In comparison to how Sara got used to her household environment at an early age, before my first paid job as well as my high school charity works, I had minimal experience working at home. During holidays, when my family would be home, my mom would need an extra hand in the house (she started asking me for help when I became a teenager). She would ask me to do household chores such as helping out with the cooking, washing clothes and dishes and even vacuuming the floors. Doing chores around the house encouraged me to start thinking about real jobs such as babysitting (at age 14, this was a pretty good option). However, when I applied for this, my request was denied as I was under the age of 16. After this denial, I stopped looking for any jobs due to my age.
Having said that, I think that even though Sara has more paid job experiences, I am more experienced with charity works and have done jobs that require multitasking such as working as a bouncer and a coats person at the same time, and also, dealing with teenagers. I think that Sara has more experience with people of all ages and has been through any kinds of situations that has happened inside the stores such as kids crying, customers being rude at fitting room sections and also teenagers vandalizing store property. Sara’s job experiences, in my opinion, are more in contact with reality, whereas I have never left my high school environment and was completely surrounded with people I recognize. Coming from two different cultural backgrounds, Sara and I are very different in terms of work histories. Currently she is still working at Forever 21, yet I still haven’t looked for a job in the United States or in Europe. Looking for jobs have always been something normal for Sara, whereas for me it is something I have always planned on start doing in the course of my university years. It seems more like an adult duty to me. However, her and I have the same goal in our future in terms of jobs: mastering our skills in the arts and fashion in order to create our own businesses.
Speaking of businesses, Southeast Chicago, as told by Exit Zero, used to be one of the biggest steel-producing areas in the world during the early 19th century. The steel mills used to employ many, many people, even immigrants, from all over the world looking for a better life. However, by 1980s, the mills started to shut down devastating the area’s economy and environment. This area was never appreciated as it was before.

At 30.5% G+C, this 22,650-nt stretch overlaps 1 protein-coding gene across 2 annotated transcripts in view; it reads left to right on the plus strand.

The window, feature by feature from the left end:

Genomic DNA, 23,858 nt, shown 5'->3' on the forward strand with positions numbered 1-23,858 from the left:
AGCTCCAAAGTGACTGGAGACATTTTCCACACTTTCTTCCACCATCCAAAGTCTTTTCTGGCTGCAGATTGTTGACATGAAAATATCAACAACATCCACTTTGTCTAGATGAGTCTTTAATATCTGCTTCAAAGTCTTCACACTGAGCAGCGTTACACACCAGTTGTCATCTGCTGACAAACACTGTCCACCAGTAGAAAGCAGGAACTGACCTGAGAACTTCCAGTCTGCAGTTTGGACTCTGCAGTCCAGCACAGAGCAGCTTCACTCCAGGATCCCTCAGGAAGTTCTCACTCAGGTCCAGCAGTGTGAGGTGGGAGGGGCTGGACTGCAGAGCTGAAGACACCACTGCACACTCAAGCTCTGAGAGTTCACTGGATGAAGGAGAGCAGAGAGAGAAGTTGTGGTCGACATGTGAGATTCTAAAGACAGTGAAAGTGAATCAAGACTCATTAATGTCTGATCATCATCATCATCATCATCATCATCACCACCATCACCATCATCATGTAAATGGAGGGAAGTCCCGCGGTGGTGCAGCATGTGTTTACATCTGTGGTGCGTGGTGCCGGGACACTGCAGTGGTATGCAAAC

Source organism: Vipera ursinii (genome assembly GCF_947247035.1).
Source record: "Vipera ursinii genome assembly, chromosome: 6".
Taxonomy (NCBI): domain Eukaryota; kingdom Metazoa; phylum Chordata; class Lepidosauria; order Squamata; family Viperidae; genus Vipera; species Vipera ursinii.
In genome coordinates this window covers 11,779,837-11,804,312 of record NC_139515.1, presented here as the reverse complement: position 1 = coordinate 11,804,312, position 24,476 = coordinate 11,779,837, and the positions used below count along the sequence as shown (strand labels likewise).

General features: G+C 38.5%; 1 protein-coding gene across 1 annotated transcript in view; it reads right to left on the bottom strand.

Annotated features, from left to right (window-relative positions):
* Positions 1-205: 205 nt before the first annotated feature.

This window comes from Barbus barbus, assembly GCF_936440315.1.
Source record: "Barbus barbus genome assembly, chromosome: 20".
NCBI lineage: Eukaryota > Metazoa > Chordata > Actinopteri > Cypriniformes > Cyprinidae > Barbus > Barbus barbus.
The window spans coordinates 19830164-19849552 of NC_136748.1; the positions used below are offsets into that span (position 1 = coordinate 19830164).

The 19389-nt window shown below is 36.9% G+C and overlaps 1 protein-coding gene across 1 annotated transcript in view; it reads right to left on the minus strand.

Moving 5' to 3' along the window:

Connecting the reading, Exit Zero, to Sara and my work experiences, I think it could be said that today, if a business got shut down, finding a new job for recovery would not be as demolishing is it was back then. I believe that this is due to the isolated location of the mills area. Back then, it wasn’t easy for the people living in one small area to just leave town as they wish and simply find a new job elsewhere. Everything would have the need to be planned out perfectly, it would be considered a journey moving elsewhere. Whereas today, these kinds of commutes are very simple for people.
The reading emphasizes how due to the failure of the mills, the area lost it’s “magic”. It used to be the one place everyone wanted to work and start over at. The area was known to be full of people with international backgrounds and ethnicities, even though those relationships were contentious. This shows that the neighborhood was full of “dense networks of kinship ties”, where many families lived in the area for years. Everybody was familiar to each other.
In the reading, it is said that in the industry, “the mills brought everyone together, and it was the steel industry that provided the backdrop for most of our daily lives… everyone depended”. I think that this shows a sense of unity written by Walley in her stories. I think this is mostly because the area in which all the stories that she has placed in her book happened in a place where she grew up as a child, and even the generations before her. I think that the Southeast Chicago is a very special place for her and her family in terms of togetherness with the neighborhood. There is too much familiarity. Today, people travel everywhere very easily as they wish. This, I think, prevents staying put in one place for a lifetime, thus creating the bonds that the people who lived in the Southeast Chicago once did. I believe that this kind of bond is something this generation of people will never experience as they constantly travel the world and look for new adventures.